UN Secretary-General Antonio Guterres has called on the leaders of Armenia and Azerbaijan to immediately halt hostilities over the disputed region of Nagorno-Karabakh after at least 65 people were killed in the deadliest outbreak of fighting in years.
The UN chief was set to talk with Armenian Prime Minister Nikol Pashinian on September 28 after having spoken with Azerbaijani President Ilham Aliyev earlier in the day, Guterres's spokesman Stephane Dujarric said.
Guterres is also pushing the two sides to resume talks and accept the redeployment of monitors from the Organization for Security and Cooperation in Europe to the region, Dujarric said.
Meanwhile, the UN Security Council is expected to hold emergency talks on September 29 to discuss the fighting following a request from Germany and France. The fighting threatens to draw in regional powers Russia and Turkey.
Yerevan has already accused Ankara of having a "direct presence on the ground" and supplying its ally Baku with weapons, including drones.
The long-simmering conflict in the volatile South Caucasus erupted into the deadliest bouts of fighting in four years on September 27.
At least 58 Armenian servicemen and seven Azerbaijani civilians have been confirmed dead so far in the fighting. Armenian reports of losses among Azerbaijani forces have not been confirmed by Baku.
As in previous rounds of violence, both sides appear to be exaggerating the military casualties inflicted on their opponent and engaging in information warfare.
Nagorno-Karabakh has long experienced periodic border skirmishes along the so-called Line of Contact that separates Armenian and Azerbaijani forces on the front line of Europe's longest-running conflict.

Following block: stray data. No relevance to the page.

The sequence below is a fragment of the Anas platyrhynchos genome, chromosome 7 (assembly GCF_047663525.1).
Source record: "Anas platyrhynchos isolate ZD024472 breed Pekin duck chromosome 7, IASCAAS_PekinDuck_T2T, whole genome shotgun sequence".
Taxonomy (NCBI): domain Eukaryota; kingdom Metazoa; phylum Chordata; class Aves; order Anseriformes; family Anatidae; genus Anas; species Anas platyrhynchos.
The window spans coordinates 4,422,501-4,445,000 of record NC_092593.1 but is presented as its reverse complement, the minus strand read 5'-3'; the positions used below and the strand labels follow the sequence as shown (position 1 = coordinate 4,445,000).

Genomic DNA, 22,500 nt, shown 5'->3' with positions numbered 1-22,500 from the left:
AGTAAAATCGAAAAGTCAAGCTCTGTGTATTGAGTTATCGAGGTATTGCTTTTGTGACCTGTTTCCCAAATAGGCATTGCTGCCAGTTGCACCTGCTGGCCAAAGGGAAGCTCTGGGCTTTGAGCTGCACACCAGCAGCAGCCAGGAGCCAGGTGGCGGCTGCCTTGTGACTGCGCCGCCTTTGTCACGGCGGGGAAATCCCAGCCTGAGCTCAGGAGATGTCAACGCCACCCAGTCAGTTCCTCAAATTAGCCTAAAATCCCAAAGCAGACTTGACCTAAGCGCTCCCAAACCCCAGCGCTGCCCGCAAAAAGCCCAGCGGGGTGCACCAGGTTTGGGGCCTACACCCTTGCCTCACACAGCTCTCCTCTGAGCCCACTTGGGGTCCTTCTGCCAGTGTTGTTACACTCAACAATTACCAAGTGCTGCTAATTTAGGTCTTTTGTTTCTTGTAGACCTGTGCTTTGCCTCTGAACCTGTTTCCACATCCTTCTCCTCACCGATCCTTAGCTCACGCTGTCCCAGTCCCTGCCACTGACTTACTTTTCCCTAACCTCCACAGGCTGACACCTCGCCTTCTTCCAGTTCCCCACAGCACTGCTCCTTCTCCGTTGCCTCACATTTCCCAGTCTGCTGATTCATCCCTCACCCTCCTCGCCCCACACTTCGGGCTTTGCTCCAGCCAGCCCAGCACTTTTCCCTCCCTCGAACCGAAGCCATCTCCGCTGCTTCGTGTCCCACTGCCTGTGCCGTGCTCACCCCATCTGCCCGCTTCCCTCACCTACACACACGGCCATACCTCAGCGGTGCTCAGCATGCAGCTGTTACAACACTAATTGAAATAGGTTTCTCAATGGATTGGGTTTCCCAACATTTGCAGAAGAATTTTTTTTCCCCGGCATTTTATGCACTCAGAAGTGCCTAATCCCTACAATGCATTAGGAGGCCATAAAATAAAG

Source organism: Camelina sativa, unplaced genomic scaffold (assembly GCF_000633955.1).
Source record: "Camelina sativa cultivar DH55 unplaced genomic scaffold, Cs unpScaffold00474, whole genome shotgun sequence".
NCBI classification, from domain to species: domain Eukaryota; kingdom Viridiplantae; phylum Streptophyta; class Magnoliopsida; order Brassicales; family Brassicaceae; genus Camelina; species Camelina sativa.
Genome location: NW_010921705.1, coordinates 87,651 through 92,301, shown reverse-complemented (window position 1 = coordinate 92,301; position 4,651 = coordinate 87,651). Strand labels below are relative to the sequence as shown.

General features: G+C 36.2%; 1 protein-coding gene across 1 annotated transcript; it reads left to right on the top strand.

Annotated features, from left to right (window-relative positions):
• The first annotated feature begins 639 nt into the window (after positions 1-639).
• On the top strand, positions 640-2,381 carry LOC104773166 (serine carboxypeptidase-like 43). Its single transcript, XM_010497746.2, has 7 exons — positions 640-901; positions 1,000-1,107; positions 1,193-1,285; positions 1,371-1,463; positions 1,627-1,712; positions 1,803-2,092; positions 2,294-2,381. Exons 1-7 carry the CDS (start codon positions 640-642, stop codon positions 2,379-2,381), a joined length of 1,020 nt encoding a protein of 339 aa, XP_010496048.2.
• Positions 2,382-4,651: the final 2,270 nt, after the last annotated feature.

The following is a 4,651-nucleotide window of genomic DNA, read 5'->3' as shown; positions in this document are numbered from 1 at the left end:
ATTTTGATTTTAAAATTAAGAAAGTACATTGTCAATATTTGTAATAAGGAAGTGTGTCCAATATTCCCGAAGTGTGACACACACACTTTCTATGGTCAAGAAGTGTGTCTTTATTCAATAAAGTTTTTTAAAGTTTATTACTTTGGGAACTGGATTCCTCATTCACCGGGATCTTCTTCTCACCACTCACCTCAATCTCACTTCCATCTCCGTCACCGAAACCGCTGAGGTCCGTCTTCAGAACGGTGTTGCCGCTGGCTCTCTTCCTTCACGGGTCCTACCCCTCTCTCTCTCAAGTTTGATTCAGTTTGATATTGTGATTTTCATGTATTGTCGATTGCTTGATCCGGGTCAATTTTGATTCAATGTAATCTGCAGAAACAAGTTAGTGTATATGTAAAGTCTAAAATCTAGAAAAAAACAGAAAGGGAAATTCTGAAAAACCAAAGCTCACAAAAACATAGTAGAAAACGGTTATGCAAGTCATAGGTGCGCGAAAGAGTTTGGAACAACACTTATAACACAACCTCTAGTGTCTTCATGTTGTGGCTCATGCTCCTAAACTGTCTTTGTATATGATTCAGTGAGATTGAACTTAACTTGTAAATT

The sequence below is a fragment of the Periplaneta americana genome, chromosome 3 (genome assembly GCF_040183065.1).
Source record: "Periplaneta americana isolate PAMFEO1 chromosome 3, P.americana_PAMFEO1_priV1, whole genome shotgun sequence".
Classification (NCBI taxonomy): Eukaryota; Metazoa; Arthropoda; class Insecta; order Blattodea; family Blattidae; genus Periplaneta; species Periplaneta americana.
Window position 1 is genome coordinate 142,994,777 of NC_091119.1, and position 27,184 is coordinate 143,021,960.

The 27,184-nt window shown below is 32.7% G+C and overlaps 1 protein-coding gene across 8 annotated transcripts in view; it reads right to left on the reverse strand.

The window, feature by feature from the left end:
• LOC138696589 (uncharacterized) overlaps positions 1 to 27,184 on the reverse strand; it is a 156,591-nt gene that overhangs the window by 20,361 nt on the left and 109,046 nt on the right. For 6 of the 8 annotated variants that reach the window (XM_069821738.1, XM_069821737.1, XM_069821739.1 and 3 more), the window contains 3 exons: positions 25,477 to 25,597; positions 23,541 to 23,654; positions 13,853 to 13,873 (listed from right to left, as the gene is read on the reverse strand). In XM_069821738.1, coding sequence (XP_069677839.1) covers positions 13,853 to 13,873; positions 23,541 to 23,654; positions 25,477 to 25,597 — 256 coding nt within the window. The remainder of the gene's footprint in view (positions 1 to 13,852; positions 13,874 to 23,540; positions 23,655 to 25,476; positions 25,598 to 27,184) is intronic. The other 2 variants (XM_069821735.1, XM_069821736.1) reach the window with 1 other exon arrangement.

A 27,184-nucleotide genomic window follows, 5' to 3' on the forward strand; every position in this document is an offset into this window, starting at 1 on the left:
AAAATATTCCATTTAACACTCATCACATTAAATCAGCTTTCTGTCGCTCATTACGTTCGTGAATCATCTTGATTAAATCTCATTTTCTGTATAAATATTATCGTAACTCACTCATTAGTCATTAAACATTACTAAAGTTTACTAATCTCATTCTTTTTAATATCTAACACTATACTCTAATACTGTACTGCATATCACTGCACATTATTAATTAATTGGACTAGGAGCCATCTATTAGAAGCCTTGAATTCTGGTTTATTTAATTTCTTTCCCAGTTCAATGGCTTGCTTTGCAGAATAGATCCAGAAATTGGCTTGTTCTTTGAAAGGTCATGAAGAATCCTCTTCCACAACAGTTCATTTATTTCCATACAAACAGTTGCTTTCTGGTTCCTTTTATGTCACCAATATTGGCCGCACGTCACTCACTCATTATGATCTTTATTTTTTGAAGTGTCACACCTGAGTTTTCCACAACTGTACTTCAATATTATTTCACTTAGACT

In July, a days-long flare-up that included drone attacks and heavy artillery fire killed at least 17 people, mostly soldiers on both sides but including at least one civilian.
However, the latest violence appeared to be more than a flare-up, with Armenian and Azerbaijani officials describing it as war amid mutual recriminations about which side started the offensive.
"We are on the brink of a full-scale war in the South Caucasus," Armenian Prime Minister Nikol Pashinian warned, accusing Azerbaijan of carrying out preplanned aggression.
Nagorno-Karabakh is an ethnic Armenian separatist enclave inside Azerbaijan.
Armenia declared martial law and a total mobilization on September 27 in response to what it said was Azerbaijani attacks on the enclave, including in the regional capital of Stepanakert.
Azerbaijan responded by declaring a partial military mobilization on September 28
Both sides have fielded helicopters, drones, tanks, and artillery during the first two days of fighting.
The escalation of violence drew swift responses from European countries, Russia, the United Nations, the United States, and others calling for both sides to cease hostilities immediately and enter dialogue.
The European Court of Human Rights said on September 28 that the Armenian government had asked it to issue urgent instructions to Azerbaijan to stop attacks on civilians as well as military advances toward civilian settlements in Armenia and Nagorno-Karabakh.
Armenia claimed on September 28 that Azerbaijan had begun a large-scale offensive from the north on Nagorno-Karabakh as well as from he south.
Armenia's Pashinian called on global powers to prevent Turkey from interfering in the conflict amid allegations from Yerevan that the Turkish military was deepening its involvement.
In August, Turkey and Azerbaijan completed two weeks of joint air and land military exercises, including in the Azerbaijani enclave of Naxcivan. Some observers have questioned whether Turkey left behind military equipment or even a contingent of troops.
The potential for robust Turkish involvement in the conflict is being watched closely by Russia, which is already on opposing sides with the NATO member in conflicts in Libya and Syria.
Russia sells weapons to both Azerbaijan and Armenia, but has a military base in Armenia and favors that strategic partnership.
The Nagorno-Karabakh conflict emerged during the breakup of the Soviet Union, when the region and seven adjacent districts of Azerbaijan were seized by Armenian-backed separatists who declared independence amid a 1988-94 conflict that killed at least 30,000 people and displaced hundreds of thousands.
Since a fragile, Russian-brokered truce in 1994, the region has been under the control of ethnic Armenian forces that Azerbaijan says include troops supplied by Armenia.
The region's claim to independence has not been recognized by any country.